There are so many National Parks in Gippsland it is hard to know where to start. From National Parks that have thick Australian bush to never-ending oceans, you can’t go wrong with a visit to any of the Gippsland National Parks. Many of these National Parks are popular with locals, day-trippers and international tourists who hire campervans in Australia for their trips.

Gippsland is broken up into four sections East, West, South and Central Gippsland. Gippsland’s natural features are diverse from rugged mountains to rolling plains, rainforests, deserted coastlines, alpine regions to thousand-year-old forests. The Gippsland region of Victoria in Australia is our home. The Gippsland Coast stretches from just east of Melbourne to the New South Wales border.

We have spent great times camping, bushwalking, fishing and going to the Gippsland beaches with our kids and enjoying some of the best Victorian National Parks that are right on our doorstep! It’s a great place to raise a family with so many outdoor activities available to participate in. Being such a big area National Parks are plenty. Gippsland is home to over 15 Victorian National Parks. Here we talk our 6 of the best Victorian National Parks in Gippsland.

Wilsons Promontory National Park

The Prom as it’s affectionately known to Victorians is one of the most popular National Parks in the state. The Prom encompasses the southernmost tip of Australia. The Prom is renowned for its spectacular scenery of native flora, rain forests, and huge granite peaks that rise from the landscape.

Popular activities at Wilsons Promontory

The waters around the prom are alive with a huge variety of marine life with everything from whales to seals. Whales pass the Prom each year on their migration routes. Fishing and camping are popular options for many visitors to the Prom.

Bushwalking is popular with many day treks and overnight walks possible. The trek to The Wilson Promontory Lighthouse is the most popular. The lighthouse sits on a rocky peninsula that stretches out into the wild waters of Bass Strait.

Wilsons Promontory Accommodation

Wilsons Prom accommodation consists of many self-contained campsites such as Yanakee, Shallow Inlet, Sandy Point and Tidal River for you to stay at.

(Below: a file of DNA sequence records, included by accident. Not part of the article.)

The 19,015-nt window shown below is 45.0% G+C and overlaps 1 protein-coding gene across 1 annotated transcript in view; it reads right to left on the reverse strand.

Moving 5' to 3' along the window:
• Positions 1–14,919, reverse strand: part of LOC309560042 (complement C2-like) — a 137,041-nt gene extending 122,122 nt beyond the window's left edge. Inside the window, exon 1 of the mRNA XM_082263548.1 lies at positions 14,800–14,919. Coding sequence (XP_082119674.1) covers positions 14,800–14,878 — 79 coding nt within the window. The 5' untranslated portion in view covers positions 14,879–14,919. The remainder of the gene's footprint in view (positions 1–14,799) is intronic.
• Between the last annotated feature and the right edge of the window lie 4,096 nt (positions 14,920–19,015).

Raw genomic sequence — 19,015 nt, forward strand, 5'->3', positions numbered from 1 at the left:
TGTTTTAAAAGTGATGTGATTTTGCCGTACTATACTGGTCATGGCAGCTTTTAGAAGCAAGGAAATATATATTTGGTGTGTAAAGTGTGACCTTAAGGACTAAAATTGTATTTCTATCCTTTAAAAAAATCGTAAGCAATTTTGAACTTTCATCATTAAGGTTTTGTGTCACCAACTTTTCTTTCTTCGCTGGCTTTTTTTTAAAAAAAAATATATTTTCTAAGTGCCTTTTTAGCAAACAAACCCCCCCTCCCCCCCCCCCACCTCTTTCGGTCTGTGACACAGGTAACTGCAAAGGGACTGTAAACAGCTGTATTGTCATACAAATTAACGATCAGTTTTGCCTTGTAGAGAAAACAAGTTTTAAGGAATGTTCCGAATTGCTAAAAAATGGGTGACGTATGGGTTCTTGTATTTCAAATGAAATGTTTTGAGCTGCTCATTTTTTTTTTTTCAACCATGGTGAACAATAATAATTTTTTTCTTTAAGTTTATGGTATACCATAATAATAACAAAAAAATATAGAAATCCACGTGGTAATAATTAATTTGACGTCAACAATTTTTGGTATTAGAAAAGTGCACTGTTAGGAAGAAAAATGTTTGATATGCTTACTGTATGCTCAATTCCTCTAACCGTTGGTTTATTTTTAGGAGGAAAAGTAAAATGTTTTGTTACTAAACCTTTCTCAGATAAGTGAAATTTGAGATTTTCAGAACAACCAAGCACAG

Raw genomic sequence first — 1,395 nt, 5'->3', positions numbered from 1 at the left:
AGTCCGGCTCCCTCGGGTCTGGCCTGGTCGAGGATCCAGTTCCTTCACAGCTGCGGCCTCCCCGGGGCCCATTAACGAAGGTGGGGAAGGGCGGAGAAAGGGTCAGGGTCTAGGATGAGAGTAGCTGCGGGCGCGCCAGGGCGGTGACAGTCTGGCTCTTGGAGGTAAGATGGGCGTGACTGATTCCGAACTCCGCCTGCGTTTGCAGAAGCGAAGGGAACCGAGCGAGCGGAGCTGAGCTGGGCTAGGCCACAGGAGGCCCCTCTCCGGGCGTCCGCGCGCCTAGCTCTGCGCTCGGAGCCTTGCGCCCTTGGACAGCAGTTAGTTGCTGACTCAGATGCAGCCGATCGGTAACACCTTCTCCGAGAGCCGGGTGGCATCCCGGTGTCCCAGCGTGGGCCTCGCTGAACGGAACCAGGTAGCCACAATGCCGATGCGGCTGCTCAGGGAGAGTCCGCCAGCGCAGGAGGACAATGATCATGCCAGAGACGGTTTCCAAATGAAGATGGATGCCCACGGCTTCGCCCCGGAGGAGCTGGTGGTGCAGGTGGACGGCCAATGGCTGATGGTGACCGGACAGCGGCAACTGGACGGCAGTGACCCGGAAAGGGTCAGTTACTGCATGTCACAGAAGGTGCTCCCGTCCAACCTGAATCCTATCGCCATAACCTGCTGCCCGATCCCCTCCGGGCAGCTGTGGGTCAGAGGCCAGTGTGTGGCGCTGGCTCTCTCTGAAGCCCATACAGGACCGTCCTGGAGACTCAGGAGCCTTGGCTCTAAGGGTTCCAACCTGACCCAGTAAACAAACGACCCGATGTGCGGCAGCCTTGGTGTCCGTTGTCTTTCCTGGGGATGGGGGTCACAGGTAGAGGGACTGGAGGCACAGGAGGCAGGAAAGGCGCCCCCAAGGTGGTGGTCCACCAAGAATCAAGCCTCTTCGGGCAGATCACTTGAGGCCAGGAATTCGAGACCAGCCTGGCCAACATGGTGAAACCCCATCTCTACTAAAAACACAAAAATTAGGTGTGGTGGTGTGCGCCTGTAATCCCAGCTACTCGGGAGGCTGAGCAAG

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If you can’t get Wilsons prom accommodation some of these will be the best places to stay near Wilsons Prom. If you are looking at camping at Wilsons prom you are best to get in quick as places fill up fast. Most of these parks are within a stone’s throw from the water and have access to some of the best Gippsland beaches.

Buchan Caves National Park

The Buchan Caves are located on the outskirts of the town they are named after, Buchan. The Buchan Caves reserve consists of a campground, camp kitchen, swimming pool, shop and a national park information centre. There are 2 caves available in the Buchan caves reserve for visitors to tour through.

Popular activities at the Buchan Caves National Park

The Royal Cave and the Fairy Cave are the caves located on the Buchan Caves Reserve. The caves were formed over many millenniums by underground rivers cutting through the limestone. The formation of the stalactites which are the feature of the caves is created by water seeping through the ground into the caves over millions of years.

Wildlife is aplenty in the reserve. If you camp at the Buchan Caves reserve you are likely to encounter kangaroo’s hopping around, koala’s in the tree’s and possums trying to raid your food supply at night! The pool at Buchan Caves is the coldest pool you will ever have the chance to swim in.

The water comes straight out of an underground cave. The pool is famous, you can ask anyone about Buchan Caves and sooner or later the conversation will get around to how cold the pool is. Bushwalking tracks are popular for short hikes.